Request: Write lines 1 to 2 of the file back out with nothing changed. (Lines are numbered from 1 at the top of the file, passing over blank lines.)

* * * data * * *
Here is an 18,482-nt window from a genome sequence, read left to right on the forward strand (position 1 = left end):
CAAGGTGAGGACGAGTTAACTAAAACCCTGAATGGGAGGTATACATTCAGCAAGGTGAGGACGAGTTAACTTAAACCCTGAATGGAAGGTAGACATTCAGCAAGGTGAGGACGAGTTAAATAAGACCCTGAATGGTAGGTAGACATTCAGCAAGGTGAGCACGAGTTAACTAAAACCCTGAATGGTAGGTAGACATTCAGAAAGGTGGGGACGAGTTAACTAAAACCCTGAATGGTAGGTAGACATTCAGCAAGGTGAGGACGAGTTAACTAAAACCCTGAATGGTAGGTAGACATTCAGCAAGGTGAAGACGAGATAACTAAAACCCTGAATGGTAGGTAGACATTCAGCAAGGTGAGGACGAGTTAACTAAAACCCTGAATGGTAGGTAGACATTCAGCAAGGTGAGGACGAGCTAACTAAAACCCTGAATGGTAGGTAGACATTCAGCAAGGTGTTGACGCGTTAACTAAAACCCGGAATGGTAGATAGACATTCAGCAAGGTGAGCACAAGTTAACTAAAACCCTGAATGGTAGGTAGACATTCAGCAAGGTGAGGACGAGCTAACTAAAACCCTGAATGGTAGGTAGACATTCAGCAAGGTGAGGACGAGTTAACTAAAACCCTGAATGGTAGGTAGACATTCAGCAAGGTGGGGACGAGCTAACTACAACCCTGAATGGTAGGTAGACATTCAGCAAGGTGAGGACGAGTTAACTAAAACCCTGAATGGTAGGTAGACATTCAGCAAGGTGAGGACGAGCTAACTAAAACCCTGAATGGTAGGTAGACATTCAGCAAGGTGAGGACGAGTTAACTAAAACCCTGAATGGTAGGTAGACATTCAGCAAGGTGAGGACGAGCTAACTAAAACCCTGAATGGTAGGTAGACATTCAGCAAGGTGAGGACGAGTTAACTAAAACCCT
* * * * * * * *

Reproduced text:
Here is an 18,482-nt window from a genome sequence, read left to right on the forward strand (position 1 = left end):
CAAGGTGAGGACGAGTTAACTAAAACCCTGAATGGGAGGTATACATTCAGCAAGGTGAGGACGAGTTAACTTAAACCCTGAATGGAAGGTAGACATTCAGCAAGGTGAGGACGAGTTAAATAAGACCCTGAATGGTAGGTAGACATTCAGCAAGGTGAGCACGAGTTAACTAAAACCCTGAATGGTAGGTAGACATTCAGAAAGGTGGGGACGAGTTAACTAAAACCCTGAATGGTAGGTAGACATTCAGCAAGGTGAGGACGAGTTAACTAAAACCCTGAATGGTAGGTAGACATTCAGCAAGGTGAAGACGAGATAACTAAAACCCTGAATGGTAGGTAGACATTCAGCAAGGTGAGGACGAGTTAACTAAAACCCTGAATGGTAGGTAGACATTCAGCAAGGTGAGGACGAGCTAACTAAAACCCTGAATGGTAGGTAGACATTCAGCAAGGTGTTGACGCGTTAACTAAAACCCGGAATGGTAGATAGACATTCAGCAAGGTGAGCACAAGTTAACTAAAACCCTGAATGGTAGGTAGACATTCAGCAAGGTGAGGACGAGCTAACTAAAACCCTGAATGGTAGGTAGACATTCAGCAAGGTGAGGACGAGTTAACTAAAACCCTGAATGGTAGGTAGACATTCAGCAAGGTGGGGACGAGCTAACTACAACCCTGAATGGTAGGTAGACATTCAGCAAGGTGAGGACGAGTTAACTAAAACCCTGAATGGTAGGTAGACATTCAGCAAGGTGAGGACGAGCTAACTAAAACCCTGAATGGTAGGTAGACATTCAGCAAGGTGAGGACGAGTTAACTAAAACCCTGAATGGTAGGTAGACATTCAGCAAGGTGAGGACGAGCTAACTAAAACCCTGAATGGTAGGTAGACATTCAGCAAGGTGAGGACGAGTTAACTAAAACCCT